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Construction Workers Still at High Risk for Strains and Sprains

Tue January 17, 2017 - National Edition
Shereen Lehman

Despite significant improvements in the last 25 years, U.S. construction workers are still at high risk for on-the-job injuries to muscles, tendons, joints and nerves, a new study reports.

These work-related injuries often occur because of overwork, excessive exposure to vibration, bending, twisting and adopting awkward body postures. Collectively known as work-related musculoskeletal disorders, or WMSDs, they can be costly. The estimated wage loss for private wage-and-salary construction workers in 2014 was US$46 million, the study authors say.

“The average risk of WMSDs in construction is continually higher than all industries combined,” study leader Xiuwen Sue Dong told Reuters Health by email.

“Our study found that the major event and exposure of WMSDs among construction workers was overexertion, and (the) back was the primary body part affected by WMSDs, accounting for more than 40 percent of the WMSDs,” Dong said.

“Ergonomic solutions should be adopted extensively at construction sites in order to reduce WMSDs,” said Dong, a researcher with The Center for Construction Research and Training in Silver Spring, Maryland.

As reported in Occupational and Environmental Medicine, Dong and her colleagues examined data from 1992–2014 Survey of Occupational Injuries and Illnesses, the 1992-2014 Current Population Survey, and the 1997 -2014 Occupational Employment Statistics.

The number of construction-related WMSDs dropped from almost 55,000 in 1992 to just over 18,000 in 2014.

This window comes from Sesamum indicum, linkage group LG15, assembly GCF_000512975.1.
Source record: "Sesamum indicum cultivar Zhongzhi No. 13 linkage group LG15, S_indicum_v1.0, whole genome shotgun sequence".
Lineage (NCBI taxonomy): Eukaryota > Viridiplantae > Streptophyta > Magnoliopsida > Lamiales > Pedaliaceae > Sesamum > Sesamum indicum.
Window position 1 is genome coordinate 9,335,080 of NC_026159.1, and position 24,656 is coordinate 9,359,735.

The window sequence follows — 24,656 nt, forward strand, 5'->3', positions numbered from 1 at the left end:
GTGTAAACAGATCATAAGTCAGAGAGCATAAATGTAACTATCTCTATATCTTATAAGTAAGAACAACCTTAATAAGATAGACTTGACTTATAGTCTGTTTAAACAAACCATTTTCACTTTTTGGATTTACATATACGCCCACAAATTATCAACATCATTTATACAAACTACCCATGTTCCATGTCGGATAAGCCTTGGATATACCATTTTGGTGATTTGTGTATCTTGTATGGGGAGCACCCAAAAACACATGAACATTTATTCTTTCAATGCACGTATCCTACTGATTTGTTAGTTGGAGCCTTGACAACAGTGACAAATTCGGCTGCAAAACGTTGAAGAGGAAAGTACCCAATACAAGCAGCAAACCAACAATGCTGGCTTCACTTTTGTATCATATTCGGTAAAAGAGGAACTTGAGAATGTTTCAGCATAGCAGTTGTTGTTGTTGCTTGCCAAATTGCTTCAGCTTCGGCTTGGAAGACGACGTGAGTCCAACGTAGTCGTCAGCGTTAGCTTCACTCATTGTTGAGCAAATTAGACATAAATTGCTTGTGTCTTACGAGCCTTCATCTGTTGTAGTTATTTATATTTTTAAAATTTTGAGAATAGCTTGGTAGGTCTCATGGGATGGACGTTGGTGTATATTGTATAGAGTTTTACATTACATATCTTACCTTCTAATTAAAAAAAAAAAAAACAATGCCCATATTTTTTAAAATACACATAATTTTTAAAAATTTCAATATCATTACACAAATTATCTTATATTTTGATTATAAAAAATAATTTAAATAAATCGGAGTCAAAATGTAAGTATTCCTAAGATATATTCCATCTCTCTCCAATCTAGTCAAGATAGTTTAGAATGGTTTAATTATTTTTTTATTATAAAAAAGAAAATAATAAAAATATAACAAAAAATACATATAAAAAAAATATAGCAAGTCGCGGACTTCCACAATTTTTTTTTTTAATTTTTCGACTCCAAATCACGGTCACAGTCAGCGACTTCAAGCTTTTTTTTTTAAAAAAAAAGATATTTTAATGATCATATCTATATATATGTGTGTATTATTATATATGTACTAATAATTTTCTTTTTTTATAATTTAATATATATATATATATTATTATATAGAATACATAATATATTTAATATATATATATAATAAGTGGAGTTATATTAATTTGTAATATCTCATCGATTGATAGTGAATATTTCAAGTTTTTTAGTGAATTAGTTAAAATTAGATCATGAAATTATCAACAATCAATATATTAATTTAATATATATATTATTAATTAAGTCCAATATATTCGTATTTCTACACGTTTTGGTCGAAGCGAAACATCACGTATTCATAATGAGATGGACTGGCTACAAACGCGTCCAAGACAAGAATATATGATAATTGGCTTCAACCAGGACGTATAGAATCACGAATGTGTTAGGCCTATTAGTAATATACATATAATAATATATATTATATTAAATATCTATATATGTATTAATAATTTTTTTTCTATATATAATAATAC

However, all other types of construction injuries decreased as well, and WMSDs accounted for about one of every four non-fatal construction injuries throughout the study period.

“In my opinion, the significant drop in the number and rate of reported WMSDs may be due to continuous intervention efforts in construction, the changes of OSHA recordkeeping requirements, and potential injury and illness underreporting in this industry,” Dong said.

Age and time on the job were risk factors, the study found. The overall proportion of WMSD cases reported for construction workers ages 55 to 64 years rose from 6.4 percent in 1992 to 11.5 percent in 2014, and injuries were more common in workers who had been on the job for more than five years.

Furthermore, time away from work due to WMSDs increased from an average of 8 days in 1992 to an average of 13 days in 2014.

“I believe this reflects the aging workforce in the construction industry, and longer recovery times among older workers experiencing WMSDs,” Dong said.

Construction laborers had the most WMSDs, but rates of injury were higher among construction helpers, heating and air-conditioning mechanics, cement masons and sheet metal workers, she noted.

There are a number of reasons why days away from work could increase, said Dr. June Spector, an occupational health researcher at the University of Washington School of Public Health in Seattle.

Spector, who was not involved with the study, pointed out in a phone interview that if a healthcare provider releases a worker to a limited duty job, but there isn't one available, that might delay the return to work.

“More severe injuries might also have longer recovery times,” she added. “I would say it's a little bit hard to figure out for sure what's happening but I think the authors' speculation about longer recovery times among older workers with work-related musculoskeletal disorders is a possibility.”

Spector suggested ways to reduce the risk of injury.

“If a hazard can be removed totally, that's ideal, but that's often not practical. The next level that we often will look at is engineering controls,” Spector said, adding that powered equipment can be used to help move heavy materials.

“We can also think about adjustments to work organization, for example ensuring that someone isn't alone when they have to lift a heavy load or asked to do the same thing for a long time repeatedly, that there are others around that can help,” she said.

Spector agreed that optimal ergonomics is also important, “for example, training and becoming proficient in the safest ways to lift heavy objects.-Reuters”

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